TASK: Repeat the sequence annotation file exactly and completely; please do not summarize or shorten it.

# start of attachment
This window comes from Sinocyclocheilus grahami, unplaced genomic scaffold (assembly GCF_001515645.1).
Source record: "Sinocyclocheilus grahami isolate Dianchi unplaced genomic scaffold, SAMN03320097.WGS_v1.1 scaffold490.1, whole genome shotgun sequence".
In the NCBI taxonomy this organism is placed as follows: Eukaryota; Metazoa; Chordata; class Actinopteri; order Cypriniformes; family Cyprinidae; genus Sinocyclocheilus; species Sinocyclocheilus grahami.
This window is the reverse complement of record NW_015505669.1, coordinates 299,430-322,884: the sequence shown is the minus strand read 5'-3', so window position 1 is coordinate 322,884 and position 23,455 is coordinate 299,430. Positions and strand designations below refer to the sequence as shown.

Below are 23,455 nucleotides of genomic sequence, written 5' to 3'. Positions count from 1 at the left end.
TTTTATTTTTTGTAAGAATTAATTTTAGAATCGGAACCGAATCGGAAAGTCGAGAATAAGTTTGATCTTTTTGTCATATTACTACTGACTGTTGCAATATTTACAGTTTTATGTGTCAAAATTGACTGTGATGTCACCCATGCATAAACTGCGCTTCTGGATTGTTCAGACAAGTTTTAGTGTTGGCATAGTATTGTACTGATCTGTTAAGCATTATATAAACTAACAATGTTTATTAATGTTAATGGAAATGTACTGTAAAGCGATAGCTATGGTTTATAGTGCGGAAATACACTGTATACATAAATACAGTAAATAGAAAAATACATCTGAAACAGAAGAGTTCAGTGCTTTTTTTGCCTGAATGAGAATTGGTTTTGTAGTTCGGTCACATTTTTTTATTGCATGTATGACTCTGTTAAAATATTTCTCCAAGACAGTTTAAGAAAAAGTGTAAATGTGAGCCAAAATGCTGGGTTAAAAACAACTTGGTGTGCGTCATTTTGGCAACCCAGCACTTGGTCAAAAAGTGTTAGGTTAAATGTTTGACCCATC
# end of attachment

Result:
This window comes from Sinocyclocheilus grahami, unplaced genomic scaffold (assembly GCF_001515645.1).
Source record: "Sinocyclocheilus grahami isolate Dianchi unplaced genomic scaffold, SAMN03320097.WGS_v1.1 scaffold490.1, whole genome shotgun sequence".
In the NCBI taxonomy this organism is placed as follows: Eukaryota; Metazoa; Chordata; class Actinopteri; order Cypriniformes; family Cyprinidae; genus Sinocyclocheilus; species Sinocyclocheilus grahami.
This window is the reverse complement of record NW_015505669.1, coordinates 299,430-322,884: the sequence shown is the minus strand read 5'-3', so window position 1 is coordinate 322,884 and position 23,455 is coordinate 299,430. Positions and strand designations below refer to the sequence as shown.

Below are 23,455 nucleotides of genomic sequence, written 5' to 3'. Positions count from 1 at the left end.
TTTTATTTTTTGTAAGAATTAATTTTAGAATCGGAACCGAATCGGAAAGTCGAGAATAAGTTTGATCTTTTTGTCATATTACTACTGACTGTTGCAATATTTACAGTTTTATGTGTCAAAATTGACTGTGATGTCACCCATGCATAAACTGCGCTTCTGGATTGTTCAGACAAGTTTTAGTGTTGGCATAGTATTGTACTGATCTGTTAAGCATTATATAAACTAACAATGTTTATTAATGTTAATGGAAATGTACTGTAAAGCGATAGCTATGGTTTATAGTGCGGAAATACACTGTATACATAAATACAGTAAATAGAAAAATACATCTGAAACAGAAGAGTTCAGTGCTTTTTTTGCCTGAATGAGAATTGGTTTTGTAGTTCGGTCACATTTTTTTATTGCATGTATGACTCTGTTAAAATATTTCTCCAAGACAGTTTAAGAAAAAGTGTAAATGTGAGCCAAAATGCTGGGTTAAAAACAACTTGGTGTGCGTCATTTTGGCAACCCAGCACTTGGTCAAAAAGTGTTAGGTTAAATGTTTGACCCATC